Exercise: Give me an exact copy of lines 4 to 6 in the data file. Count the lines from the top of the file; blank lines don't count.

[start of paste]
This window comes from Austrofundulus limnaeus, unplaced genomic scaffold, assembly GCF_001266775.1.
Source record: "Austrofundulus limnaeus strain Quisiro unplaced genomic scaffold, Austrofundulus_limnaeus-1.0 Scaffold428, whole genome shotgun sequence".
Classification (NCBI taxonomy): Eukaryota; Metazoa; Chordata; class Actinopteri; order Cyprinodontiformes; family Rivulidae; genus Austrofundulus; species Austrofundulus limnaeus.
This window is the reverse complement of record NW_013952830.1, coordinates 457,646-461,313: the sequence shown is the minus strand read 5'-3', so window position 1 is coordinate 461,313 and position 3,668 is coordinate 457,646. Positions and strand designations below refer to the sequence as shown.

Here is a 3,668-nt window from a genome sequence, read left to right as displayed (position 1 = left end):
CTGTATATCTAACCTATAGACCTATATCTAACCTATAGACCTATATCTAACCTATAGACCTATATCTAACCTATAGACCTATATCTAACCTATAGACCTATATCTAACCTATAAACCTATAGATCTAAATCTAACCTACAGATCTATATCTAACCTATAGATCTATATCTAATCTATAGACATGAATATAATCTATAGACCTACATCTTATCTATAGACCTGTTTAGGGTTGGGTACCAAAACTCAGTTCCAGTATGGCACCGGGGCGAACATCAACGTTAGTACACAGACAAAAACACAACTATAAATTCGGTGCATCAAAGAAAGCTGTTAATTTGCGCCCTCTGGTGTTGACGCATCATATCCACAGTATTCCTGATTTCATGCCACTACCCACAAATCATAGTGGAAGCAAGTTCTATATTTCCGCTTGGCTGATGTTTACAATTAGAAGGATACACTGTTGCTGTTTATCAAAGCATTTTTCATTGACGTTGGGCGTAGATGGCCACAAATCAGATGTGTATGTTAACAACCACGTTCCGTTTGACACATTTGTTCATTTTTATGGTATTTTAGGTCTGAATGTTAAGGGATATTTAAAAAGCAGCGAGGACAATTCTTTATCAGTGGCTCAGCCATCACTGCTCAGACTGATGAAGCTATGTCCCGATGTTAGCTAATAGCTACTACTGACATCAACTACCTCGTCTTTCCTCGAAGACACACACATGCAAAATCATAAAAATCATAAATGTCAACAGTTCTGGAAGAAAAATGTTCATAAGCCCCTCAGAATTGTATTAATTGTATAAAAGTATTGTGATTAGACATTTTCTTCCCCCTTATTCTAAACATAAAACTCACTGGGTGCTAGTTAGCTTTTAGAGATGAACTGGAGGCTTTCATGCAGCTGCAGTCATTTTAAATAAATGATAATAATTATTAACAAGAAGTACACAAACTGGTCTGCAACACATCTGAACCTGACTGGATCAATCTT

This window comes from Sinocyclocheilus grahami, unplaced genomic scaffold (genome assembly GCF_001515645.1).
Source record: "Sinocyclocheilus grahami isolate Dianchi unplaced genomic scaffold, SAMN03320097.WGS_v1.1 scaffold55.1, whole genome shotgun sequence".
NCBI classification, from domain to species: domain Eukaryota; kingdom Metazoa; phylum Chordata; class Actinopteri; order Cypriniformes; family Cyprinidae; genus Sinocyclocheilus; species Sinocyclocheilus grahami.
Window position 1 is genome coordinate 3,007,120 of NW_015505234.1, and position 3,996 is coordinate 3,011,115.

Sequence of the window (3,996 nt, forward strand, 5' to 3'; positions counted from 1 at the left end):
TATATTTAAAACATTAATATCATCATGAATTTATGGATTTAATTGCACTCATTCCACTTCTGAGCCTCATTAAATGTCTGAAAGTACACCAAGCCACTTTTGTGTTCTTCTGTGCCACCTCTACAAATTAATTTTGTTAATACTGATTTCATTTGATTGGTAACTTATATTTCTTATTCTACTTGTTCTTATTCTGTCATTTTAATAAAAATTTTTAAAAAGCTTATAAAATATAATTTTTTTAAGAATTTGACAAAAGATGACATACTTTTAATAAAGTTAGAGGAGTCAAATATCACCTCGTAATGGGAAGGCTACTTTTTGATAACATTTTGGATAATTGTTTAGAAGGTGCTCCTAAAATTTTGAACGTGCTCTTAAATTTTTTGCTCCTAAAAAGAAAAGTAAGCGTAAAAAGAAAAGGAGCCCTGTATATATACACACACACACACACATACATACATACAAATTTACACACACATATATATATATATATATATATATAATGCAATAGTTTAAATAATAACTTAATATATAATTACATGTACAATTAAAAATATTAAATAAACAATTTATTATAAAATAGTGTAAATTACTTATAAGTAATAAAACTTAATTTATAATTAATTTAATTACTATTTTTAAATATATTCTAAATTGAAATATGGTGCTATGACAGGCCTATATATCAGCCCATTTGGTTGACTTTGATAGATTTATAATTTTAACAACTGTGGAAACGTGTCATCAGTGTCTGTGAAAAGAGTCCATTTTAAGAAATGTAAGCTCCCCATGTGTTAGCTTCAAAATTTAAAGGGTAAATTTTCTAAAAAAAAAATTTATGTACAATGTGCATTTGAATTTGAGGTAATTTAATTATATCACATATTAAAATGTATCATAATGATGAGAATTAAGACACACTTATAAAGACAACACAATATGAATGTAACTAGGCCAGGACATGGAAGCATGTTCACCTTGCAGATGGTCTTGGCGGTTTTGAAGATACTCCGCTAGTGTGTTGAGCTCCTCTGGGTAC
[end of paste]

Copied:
This window is the reverse complement of record NW_013952830.1, coordinates 457,646-461,313: the sequence shown is the minus strand read 5'-3', so window position 1 is coordinate 461,313 and position 3,668 is coordinate 457,646. Positions and strand designations below refer to the sequence as shown.

Here is a 3,668-nt window from a genome sequence, read left to right as displayed (position 1 = left end):
CTGTATATCTAACCTATAGACCTATATCTAACCTATAGACCTATATCTAACCTATAGACCTATATCTAACCTATAGACCTATATCTAACCTATAGACCTATATCTAACCTATAAACCTATAGATCTAAATCTAACCTACAGATCTATATCTAACCTATAGATCTATATCTAATCTATAGACATGAATATAATCTATAGACCTACATCTTATCTATAGACCTGTTTAGGGTTGGGTACCAAAACTCAGTTCCAGTATGGCACCGGGGCGAACATCAACGTTAGTACACAGACAAAAACACAACTATAAATTCGGTGCATCAAAGAAAGCTGTTAATTTGCGCCCTCTGGTGTTGACGCATCATATCCACAGTATTCCTGATTTCATGCCACTACCCACAAATCATAGTGGAAGCAAGTTCTATATTTCCGCTTGGCTGATGTTTACAATTAGAAGGATACACTGTTGCTGTTTATCAAAGCATTTTTCATTGACGTTGGGCGTAGATGGCCACAAATCAGATGTGTATGTTAACAACCACGTTCCGTTTGACACATTTGTTCATTTTTATGGTATTTTAGGTCTGAATGTTAAGGGATATTTAAAAAGCAGCGAGGACAATTCTTTATCAGTGGCTCAGCCATCACTGCTCAGACTGATGAAGCTATGTCCCGATGTTAGCTAATAGCTACTACTGACATCAACTACCTCGTCTTTCCTCGAAGACACACACATGCAAAATCATAAAAATCATAAATGTCAACAGTTCTGGAAGAAAAATGTTCATAAGCCCCTCAGAATTGTATTAATTGTATAAAAGTATTGTGATTAGACATTTTCTTCCCCCTTATTCTAAACATAAAACTCACTGGGTGCTAGTTAGCTTTTAGAGATGAACTGGAGGCTTTCATGCAGCTGCAGTCATTTTAAATAAATGATAATAATTATTAACAAGAAGTACACAAACTGGTCTGCAACACATCTGAACCTGACTGGATCAATCTT